MLB Lockout: Negotiations Continue on Deadline Day

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On Saturday, the union made its largest set of moves to date in these negotiations, with its offer coming on the day spring training games had been originally scheduled to begin. The union significantly lowered its asks on expanding salary arbitration eligibility and changes to the revenue sharing system, and made tweaks in the league’s direction on the luxury tax.

But M.L.B., which has insisted that salary arbitration and revenue sharing are third-rail topics, and thus any changes to them are not concessions, thought the union did not go far enough in that proposal. And when the league’s negotiating team conveyed that sentiment, players were furious and considered walking away from talks.

They didn’t, and the union’s negotiating team remained in Jupiter through Monday. The sides have met every day at the unused spring training home of the St. Louis Cardinals and Miami Marlins in hopes of making progress. Neither spring training nor its exhibition games have begun on time, and now the start of the regular season is in jeopardy.

M.L.B. chose Monday as a deadline because it believed a minimum spring training length of four weeks — two weeks shorter than normal — made sense to avoid a spike in injuries like the one before the pandemic-shortened, 60-game 2020 regular season.

There is no obligation to begin canceling games after Monday. The 32-day lockout in 1999, for example, halved spring training but the full season was played, just beginning a week later than usual. If 2022 games are canceled, the union is expected to ask for the games to be rescheduled or demand the pay and service time for the lost games as part of a new deal.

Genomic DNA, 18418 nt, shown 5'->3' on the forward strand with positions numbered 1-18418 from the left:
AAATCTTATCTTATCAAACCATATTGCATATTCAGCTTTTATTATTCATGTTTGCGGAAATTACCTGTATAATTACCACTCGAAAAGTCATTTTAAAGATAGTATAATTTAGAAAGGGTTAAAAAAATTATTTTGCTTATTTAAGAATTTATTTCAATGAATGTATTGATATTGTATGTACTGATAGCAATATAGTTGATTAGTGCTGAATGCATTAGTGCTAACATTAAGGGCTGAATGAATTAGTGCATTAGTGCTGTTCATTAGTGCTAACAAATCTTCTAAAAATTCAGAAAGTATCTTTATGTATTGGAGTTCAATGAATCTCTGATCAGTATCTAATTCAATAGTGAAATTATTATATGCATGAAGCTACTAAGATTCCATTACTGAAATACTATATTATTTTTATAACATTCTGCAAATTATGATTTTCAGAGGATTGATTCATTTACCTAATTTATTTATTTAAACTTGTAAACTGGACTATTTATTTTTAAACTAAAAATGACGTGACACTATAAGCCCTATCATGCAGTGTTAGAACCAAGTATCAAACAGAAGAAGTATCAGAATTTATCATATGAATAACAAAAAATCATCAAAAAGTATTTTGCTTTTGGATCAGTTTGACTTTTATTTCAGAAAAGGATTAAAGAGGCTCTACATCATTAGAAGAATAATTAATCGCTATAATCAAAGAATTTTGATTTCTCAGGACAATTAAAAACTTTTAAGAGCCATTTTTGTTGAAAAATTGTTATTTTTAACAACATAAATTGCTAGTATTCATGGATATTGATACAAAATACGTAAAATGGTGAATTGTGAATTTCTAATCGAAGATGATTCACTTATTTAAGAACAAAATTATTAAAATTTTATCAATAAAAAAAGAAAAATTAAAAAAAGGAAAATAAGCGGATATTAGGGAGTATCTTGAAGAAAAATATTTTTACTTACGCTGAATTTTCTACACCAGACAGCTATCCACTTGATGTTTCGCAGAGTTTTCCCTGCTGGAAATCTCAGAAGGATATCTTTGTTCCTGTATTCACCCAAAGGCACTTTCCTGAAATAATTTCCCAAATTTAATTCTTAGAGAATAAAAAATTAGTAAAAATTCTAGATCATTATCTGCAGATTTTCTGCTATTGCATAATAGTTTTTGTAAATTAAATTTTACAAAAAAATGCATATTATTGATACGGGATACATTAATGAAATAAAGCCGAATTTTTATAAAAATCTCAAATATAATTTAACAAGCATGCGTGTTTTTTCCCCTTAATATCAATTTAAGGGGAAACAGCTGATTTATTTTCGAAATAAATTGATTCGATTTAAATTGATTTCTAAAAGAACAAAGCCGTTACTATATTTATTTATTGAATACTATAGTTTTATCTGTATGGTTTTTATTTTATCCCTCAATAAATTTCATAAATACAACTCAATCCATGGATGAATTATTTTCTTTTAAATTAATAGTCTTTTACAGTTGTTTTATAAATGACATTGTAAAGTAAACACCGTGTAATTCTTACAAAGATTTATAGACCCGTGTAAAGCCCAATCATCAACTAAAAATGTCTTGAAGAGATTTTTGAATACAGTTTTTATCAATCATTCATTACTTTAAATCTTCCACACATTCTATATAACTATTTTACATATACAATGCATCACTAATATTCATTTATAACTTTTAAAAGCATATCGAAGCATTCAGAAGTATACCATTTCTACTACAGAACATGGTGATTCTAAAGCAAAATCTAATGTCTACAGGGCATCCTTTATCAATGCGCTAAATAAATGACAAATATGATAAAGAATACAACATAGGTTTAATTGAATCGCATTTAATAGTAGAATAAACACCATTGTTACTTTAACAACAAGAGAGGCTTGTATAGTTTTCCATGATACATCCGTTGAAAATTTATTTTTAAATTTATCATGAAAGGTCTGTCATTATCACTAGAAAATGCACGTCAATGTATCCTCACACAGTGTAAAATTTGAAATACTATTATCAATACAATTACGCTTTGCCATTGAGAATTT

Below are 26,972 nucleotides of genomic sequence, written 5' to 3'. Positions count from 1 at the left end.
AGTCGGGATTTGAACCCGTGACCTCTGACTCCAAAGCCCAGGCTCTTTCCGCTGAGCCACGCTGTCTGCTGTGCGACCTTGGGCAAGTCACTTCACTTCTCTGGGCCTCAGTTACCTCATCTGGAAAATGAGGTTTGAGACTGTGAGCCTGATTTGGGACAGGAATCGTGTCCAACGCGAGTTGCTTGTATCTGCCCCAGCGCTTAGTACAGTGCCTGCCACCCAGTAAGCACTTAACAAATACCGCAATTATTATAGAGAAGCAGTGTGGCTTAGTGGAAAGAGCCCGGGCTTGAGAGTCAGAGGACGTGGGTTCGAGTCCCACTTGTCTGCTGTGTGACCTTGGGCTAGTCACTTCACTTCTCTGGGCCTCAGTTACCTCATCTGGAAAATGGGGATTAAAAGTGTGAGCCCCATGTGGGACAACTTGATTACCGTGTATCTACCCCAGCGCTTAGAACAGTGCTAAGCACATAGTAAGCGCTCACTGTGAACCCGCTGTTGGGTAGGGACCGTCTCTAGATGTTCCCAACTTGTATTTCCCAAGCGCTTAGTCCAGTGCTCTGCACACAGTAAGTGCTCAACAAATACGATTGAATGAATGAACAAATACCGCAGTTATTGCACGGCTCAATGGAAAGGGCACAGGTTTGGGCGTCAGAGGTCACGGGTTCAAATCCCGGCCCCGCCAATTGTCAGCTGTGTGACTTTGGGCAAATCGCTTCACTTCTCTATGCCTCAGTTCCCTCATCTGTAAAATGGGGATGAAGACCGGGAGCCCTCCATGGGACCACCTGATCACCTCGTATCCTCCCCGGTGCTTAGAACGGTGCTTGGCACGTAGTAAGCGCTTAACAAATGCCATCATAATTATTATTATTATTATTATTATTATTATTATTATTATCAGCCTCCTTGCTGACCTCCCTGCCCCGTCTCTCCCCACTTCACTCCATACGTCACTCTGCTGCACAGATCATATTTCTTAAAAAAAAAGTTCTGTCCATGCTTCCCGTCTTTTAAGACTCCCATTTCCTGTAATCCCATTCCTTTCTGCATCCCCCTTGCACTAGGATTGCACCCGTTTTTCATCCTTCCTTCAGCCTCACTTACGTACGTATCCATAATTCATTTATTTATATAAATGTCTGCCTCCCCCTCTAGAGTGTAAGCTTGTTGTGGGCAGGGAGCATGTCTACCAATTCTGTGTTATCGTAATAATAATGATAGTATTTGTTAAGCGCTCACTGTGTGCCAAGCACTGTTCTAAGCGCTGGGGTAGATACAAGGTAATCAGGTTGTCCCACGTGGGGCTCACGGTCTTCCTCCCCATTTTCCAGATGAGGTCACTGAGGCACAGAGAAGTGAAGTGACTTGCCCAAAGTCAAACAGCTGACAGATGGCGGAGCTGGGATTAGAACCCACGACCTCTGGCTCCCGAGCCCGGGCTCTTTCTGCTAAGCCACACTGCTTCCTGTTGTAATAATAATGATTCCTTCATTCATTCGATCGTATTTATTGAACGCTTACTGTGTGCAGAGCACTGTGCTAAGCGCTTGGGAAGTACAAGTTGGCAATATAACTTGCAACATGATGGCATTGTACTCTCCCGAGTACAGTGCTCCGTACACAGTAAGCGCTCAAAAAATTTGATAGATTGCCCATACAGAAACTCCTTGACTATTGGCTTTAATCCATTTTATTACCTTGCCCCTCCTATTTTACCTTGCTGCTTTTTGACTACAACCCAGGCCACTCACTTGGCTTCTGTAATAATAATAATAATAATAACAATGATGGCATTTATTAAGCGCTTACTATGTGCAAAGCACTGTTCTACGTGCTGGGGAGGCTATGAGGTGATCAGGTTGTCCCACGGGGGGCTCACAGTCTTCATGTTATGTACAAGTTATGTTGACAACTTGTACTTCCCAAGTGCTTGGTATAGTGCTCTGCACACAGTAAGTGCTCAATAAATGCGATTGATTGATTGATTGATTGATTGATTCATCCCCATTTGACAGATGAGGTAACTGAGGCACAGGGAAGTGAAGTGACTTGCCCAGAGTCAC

As a counterbalance to M.L.B.’s deadline threat, the players previously issued their own threat during these labor negotiations: They told the league they were reluctant to grant club owners an expanded playoffs — worth an estimated $100 million annually — if games and money were taken from them.

Among the big items that remained unresolved entering Monday: They remained separated on the league minimum salary ($640,000 versus $775,000), a bonus pool for top players not yet eligible for salary arbitration ($20 million for 30 players versus $115 million for 150 players), salary arbitration expansion (22 percent of players with between two and three years of service time versus 35 percent), and the luxury tax and revenue sharing systems.

As they have in past labor negotiations ahead of a deadline, the sides could work deep into the night and the next morning on a new deal if Monday’s talks prove fruitful. Or if they cannot make enough headway, they could call off talks for now, and resume them later this week. After nearly a year of discussing a new C.B.A., though, the season and its money are on the line now.